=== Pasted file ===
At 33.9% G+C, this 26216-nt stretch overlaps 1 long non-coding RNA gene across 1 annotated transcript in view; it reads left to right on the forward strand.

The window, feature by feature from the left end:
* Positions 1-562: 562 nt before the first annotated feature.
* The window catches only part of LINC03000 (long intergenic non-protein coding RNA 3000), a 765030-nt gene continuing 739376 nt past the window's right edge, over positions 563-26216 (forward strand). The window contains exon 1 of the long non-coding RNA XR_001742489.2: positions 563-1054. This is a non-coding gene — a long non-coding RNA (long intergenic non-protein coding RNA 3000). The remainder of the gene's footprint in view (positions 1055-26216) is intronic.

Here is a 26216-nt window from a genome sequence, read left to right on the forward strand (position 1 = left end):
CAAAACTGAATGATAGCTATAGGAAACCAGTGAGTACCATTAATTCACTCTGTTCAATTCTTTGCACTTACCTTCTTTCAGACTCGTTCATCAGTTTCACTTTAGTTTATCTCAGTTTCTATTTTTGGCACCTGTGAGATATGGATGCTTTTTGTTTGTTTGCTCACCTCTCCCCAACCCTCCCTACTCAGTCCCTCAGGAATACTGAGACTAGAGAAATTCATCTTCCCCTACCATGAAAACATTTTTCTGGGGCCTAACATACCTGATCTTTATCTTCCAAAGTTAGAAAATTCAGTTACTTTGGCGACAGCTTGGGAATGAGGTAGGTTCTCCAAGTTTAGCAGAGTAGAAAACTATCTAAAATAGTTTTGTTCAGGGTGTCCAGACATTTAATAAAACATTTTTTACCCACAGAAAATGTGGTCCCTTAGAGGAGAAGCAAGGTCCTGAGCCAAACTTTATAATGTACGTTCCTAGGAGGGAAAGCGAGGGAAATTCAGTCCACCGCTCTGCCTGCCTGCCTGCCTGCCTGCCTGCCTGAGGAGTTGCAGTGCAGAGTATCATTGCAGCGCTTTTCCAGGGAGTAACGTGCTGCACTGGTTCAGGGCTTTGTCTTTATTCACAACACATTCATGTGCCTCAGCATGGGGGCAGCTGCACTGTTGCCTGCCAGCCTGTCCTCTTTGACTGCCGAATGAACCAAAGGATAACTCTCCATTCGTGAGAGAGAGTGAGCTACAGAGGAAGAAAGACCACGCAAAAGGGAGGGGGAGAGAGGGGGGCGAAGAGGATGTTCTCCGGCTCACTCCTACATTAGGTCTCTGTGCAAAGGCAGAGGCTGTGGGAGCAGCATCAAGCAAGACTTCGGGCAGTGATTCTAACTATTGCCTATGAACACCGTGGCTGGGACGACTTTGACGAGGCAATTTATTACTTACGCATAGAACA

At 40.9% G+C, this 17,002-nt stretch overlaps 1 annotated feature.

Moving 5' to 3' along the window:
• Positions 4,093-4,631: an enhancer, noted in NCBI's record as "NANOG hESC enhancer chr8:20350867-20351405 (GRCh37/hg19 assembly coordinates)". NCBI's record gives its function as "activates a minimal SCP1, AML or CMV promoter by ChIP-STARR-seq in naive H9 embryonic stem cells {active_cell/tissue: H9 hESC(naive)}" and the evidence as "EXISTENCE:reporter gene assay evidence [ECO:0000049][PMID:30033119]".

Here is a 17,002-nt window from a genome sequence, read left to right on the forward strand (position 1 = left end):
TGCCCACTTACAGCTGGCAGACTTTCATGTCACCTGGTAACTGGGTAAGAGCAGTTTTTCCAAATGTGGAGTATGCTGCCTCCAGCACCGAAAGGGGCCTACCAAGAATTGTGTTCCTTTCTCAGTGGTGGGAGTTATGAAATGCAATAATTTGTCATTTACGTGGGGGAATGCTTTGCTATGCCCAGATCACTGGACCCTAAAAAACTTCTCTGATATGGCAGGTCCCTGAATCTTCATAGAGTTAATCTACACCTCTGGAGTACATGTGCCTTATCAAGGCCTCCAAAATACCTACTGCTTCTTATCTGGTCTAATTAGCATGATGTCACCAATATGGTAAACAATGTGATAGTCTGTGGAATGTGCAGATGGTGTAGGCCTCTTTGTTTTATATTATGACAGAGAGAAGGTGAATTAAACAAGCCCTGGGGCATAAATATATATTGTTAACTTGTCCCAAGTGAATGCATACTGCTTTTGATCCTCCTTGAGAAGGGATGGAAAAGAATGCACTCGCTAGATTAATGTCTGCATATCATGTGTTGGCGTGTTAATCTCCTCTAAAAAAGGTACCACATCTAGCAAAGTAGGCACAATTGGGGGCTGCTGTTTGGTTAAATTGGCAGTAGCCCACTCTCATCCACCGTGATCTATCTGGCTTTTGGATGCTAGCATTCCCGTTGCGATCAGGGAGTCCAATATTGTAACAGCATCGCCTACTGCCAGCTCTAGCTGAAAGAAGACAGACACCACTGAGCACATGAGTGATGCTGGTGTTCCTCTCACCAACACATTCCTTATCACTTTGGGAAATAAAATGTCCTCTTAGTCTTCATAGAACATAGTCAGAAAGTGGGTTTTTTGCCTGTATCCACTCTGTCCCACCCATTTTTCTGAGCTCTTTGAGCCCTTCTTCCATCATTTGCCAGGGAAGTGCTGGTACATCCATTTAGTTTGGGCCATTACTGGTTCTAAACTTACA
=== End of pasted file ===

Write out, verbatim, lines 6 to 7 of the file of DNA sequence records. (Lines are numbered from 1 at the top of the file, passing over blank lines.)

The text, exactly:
CAAAACTGAATGATAGCTATAGGAAACCAGTGAGTACCATTAATTCACTCTGTTCAATTCTTTGCACTTACCTTCTTTCAGACTCGTTCATCAGTTTCACTTTAGTTTATCTCAGTTTCTATTTTTGGCACCTGTGAGATATGGATGCTTTTTGTTTGTTTGCTCACCTCTCCCCAACCCTCCCTACTCAGTCCCTCAGGAATACTGAGACTAGAGAAATTCATCTTCCCCTACCATGAAAACATTTTTCTGGGGCCTAACATACCTGATCTTTATCTTCCAAAGTTAGAAAATTCAGTTACTTTGGCGACAGCTTGGGAATGAGGTAGGTTCTCCAAGTTTAGCAGAGTAGAAAACTATCTAAAATAGTTTTGTTCAGGGTGTCCAGACATTTAATAAAACATTTTTTACCCACAGAAAATGTGGTCCCTTAGAGGAGAAGCAAGGTCCTGAGCCAAACTTTATAATGTACGTTCCTAGGAGGGAAAGCGAGGGAAATTCAGTCCACCGCTCTGCCTGCCTGCCTGCCTGCCTGCCTGCCTGAGGAGTTGCAGTGCAGAGTATCATTGCAGCGCTTTTCCAGGGAGTAACGTGCTGCACTGGTTCAGGGCTTTGTCTTTATTCACAACACATTCATGTGCCTCAGCATGGGGGCAGCTGCACTGTTGCCTGCCAGCCTGTCCTCTTTGACTGCCGAATGAACCAAAGGATAACTCTCCATTCGTGAGAGAGAGTGAGCTACAGAGGAAGAAAGACCACGCAAAAGGGAGGGGGAGAGAGGGGGGCGAAGAGGATGTTCTCCGGCTCACTCCTACATTAGGTCTCTGTGCAAAGGCAGAGGCTGTGGGAGCAGCATCAAGCAAGACTTCGGGCAGTGATTCTAACTATTGCCTATGAACACCGTGGCTGGGACGACTTTGACGAGGCAATTTATTACTTACGCATAGAACA

At 40.9% G+C, this 17,002-nt stretch overlaps 1 annotated feature.